[54] Tertullian writes to the Roman governors, “You yourselves have the account of the world-portent still in your archives.” Tertullian Apologeticus Chapter 21:19. These were lost, but this passage shows that they were known to the Romans at the time.

[55] Maier, Paul L. Pontius Pilate,. Garden City, NY: Doubleday, 1968. Footnote. Cited in Strobel, Lee. The Case for Christ: a Journalist’s Personal Investigation of the Evidence for Jesus. Grand Rapids, MI: Zondervan, 1998. 85.

[56] Van Voorst, Robert. Jesus outside the New Testament: An Introduction to the Ancient Evidence. Grand Rapids, MI; Cambridge, UK: William B. Eerdmans Publishing Company. 2000. 22.

[57] Evans, Craig. The Historical Jesus: Critical Concepts in Religious Studies. Volume 4. London: Routledge, Taylor & Francis Group. 2004. 382.

[58] Evans, Craig. The Historical Jesus: Critical Concepts in Religious Studies. Volume 4. London: Routledge, Taylor & Francis Group. 2004. 382-383.

[59] Babylonian Talmud Sanhedrin 43a.

[60] Evans, Craig. The Historical Jesus: Critical Concepts in Religious Studies. Volume 4. London: Routledge, Taylor & Francis Group. 2004. 376.

[61] Van Voorst, Robert. Jesus outside the New Testament: An Introduction to the Ancient Evidence. Grand Rapids, MI; Cambridge, UK: William B. Eerdmans Publishing Company. 2000. 104-105.

[62] Van Voorst, Robert. Jesus outside the New Testament: An Introduction to the Ancient Evidence. Grand Rapids, MI; Cambridge, UK: William B. Eerdmans Publishing Company. 2000. 107.

[63] Van Voorst, Robert. Jesus outside the New Testament: An Introduction to the Ancient Evidence. Grand Rapids, MI; Cambridge, UK: William B. Eerdmans Publishing Company. 2000. 118.

[64] b. Sanhedrin 107b; cf. b. Sotah 47a. Cited in Wilkins, Michael J., and James Porter Moreland. Jesus under Fire. Grand Rapids, MI: Zondervan, 1995. 212.

[65] Van Voorst, Robert. Jesus outside the New Testament: An Introduction to the Ancient Evidence. Grand Rapids, MI; Cambridge, UK: William B. Eerdmans Publishing Company. 2000. 118.

[66] Casey, Maurice. Jesus: Evidence and Argument or Mythicist Myths? London: Bloomsbury Academic, 2014. 3.

[67] Casey, Maurice. Jesus: Evidence and Argument or Mythicist Myths? London: Bloomsbury Academic, 2014. 39.

[68] Casey, Maurice. Jesus: Evidence and Argument or Mythicist Myths? London: Bloomsbury Academic, 2014. 243.

[69] Casey, Maurice. Jesus: Evidence and Argument or Mythicist Myths? London: Bloomsbury Academic, 2014. 2.

[70] Casey, Maurice. Jesus: Evidence and Argument or Mythicist Myths? London: Bloomsbury Academic, 2014. 2.

[71] Casey, Maurice. Jesus: Evidence and Argument or Mythicist Myths? London: Bloomsbury Academic, 2014. 245.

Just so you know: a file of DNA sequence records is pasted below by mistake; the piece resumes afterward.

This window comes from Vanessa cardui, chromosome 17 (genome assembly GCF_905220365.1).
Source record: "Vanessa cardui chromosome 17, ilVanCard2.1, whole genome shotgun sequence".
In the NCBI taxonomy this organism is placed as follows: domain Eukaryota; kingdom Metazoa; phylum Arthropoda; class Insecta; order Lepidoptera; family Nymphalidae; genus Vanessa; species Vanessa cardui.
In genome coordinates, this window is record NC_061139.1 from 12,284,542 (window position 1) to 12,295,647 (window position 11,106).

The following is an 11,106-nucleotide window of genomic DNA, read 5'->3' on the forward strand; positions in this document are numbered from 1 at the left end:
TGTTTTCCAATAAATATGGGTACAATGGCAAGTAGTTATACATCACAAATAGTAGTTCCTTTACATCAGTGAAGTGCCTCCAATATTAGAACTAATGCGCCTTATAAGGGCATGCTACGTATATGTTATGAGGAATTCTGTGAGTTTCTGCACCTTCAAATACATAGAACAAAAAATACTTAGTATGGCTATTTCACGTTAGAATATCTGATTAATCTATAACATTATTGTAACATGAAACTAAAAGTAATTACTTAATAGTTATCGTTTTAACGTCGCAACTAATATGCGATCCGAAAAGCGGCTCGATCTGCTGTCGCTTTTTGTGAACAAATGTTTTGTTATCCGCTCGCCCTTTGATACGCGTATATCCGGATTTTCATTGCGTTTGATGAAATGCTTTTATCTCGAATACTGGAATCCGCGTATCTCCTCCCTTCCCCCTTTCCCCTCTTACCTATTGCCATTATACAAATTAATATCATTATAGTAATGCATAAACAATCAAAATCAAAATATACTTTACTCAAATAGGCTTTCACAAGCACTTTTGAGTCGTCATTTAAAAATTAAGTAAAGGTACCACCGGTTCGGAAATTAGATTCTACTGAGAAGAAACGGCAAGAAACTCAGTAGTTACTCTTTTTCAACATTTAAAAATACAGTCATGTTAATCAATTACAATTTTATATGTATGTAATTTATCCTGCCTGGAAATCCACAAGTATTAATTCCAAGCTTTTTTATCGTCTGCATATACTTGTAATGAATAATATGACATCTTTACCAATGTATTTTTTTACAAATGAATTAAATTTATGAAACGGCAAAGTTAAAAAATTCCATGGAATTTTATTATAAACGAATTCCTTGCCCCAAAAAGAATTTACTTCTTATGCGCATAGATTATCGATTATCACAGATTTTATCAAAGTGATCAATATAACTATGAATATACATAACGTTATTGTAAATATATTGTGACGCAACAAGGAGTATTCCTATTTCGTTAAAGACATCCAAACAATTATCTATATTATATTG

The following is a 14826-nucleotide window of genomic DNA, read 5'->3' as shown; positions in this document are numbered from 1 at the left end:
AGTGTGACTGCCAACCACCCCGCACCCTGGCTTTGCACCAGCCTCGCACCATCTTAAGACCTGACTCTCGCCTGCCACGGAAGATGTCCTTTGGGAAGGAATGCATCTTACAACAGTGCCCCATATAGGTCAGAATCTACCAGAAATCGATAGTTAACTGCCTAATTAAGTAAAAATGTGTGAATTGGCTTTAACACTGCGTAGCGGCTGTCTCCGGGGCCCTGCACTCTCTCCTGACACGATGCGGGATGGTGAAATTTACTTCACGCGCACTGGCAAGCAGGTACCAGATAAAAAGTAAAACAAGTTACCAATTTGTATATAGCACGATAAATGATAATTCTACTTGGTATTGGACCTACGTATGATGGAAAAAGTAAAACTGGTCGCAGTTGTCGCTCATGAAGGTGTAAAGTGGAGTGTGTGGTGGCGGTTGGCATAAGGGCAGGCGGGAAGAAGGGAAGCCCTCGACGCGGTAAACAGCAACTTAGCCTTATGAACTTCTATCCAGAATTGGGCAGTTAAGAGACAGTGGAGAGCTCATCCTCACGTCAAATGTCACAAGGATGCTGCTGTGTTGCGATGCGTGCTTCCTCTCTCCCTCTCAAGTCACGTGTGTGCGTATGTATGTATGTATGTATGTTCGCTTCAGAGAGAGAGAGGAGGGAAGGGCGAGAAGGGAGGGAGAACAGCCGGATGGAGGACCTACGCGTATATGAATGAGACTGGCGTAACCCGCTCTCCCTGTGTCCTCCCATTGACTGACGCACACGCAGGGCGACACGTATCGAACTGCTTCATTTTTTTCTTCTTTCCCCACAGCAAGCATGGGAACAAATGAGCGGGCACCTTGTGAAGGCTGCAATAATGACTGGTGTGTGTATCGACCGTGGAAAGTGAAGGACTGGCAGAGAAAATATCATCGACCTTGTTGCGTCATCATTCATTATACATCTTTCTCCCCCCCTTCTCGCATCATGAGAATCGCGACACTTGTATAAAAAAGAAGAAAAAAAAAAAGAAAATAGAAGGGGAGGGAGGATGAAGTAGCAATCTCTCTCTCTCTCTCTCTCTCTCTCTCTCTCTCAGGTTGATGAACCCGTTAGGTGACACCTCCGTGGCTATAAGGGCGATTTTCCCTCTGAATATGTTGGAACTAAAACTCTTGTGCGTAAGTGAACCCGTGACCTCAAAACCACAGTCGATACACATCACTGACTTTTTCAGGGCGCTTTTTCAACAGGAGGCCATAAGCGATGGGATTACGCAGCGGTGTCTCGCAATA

[72] Ehrman, Bart D. Did Jesus Exist?: The Historical Argument for Jesus of Nazareth. New York: HarperOne, 2012. 73.

[73] Ehrman, Bart D. Did Jesus Exist?: The Historical Argument for Jesus of Nazareth. New York: HarperOne, 2012. 2.

[74] Ehrman, Bart D. Did Jesus Exist?: The Historical Argument for Jesus of Nazareth. New York: HarperOne, 2012. 4.

[75] Van Voorst, Robert. Jesus outside the New Testament: An Introduction to the Ancient Evidence. Grand Rapids, MI; Cambridge, UK: William B. Eerdmans Publishing Company. 2000. 129-130.

[76] Van Voorst, Robert. Jesus outside the New Testament: An Introduction to the Ancient Evidence. Grand Rapids, MI; Cambridge, UK: William B. Eerdmans Publishing Company. 2000. 130.

[77] Van Voorst, Robert. Jesus outside the New Testament: An Introduction to the Ancient Evidence. Grand Rapids, MI; Cambridge, UK: William B. Eerdmans Publishing Company. 2000. 70.

[78] Van Voorst, Robert. Jesus outside the New Testament: An Introduction to the Ancient Evidence. Grand Rapids, MI; Cambridge, UK: William B. Eerdmans Publishing Company. 2000. 70.

[79] Van Voorst, Robert. Jesus outside the New Testament: An Introduction to the Ancient Evidence. Grand Rapids, MI; Cambridge, UK: William B. Eerdmans Publishing Company. 2000. 70.

[80] Ehrman, Bart D. Did Jesus Exist?: The Historical Argument for Jesus of Nazareth. New York: HarperOne, 2012. 45.

[81] Casey, Maurice. Jesus: Evidence and Argument or Mythicist Myths? London: Bloomsbury Academic, 2014. 14.

[82] Van Voorst, Robert. Jesus outside the New Testament: An Introduction to the Ancient Evidence. Grand Rapids, MI; Cambridge, UK: William B. Eerdmans Publishing Company. 2000. 131.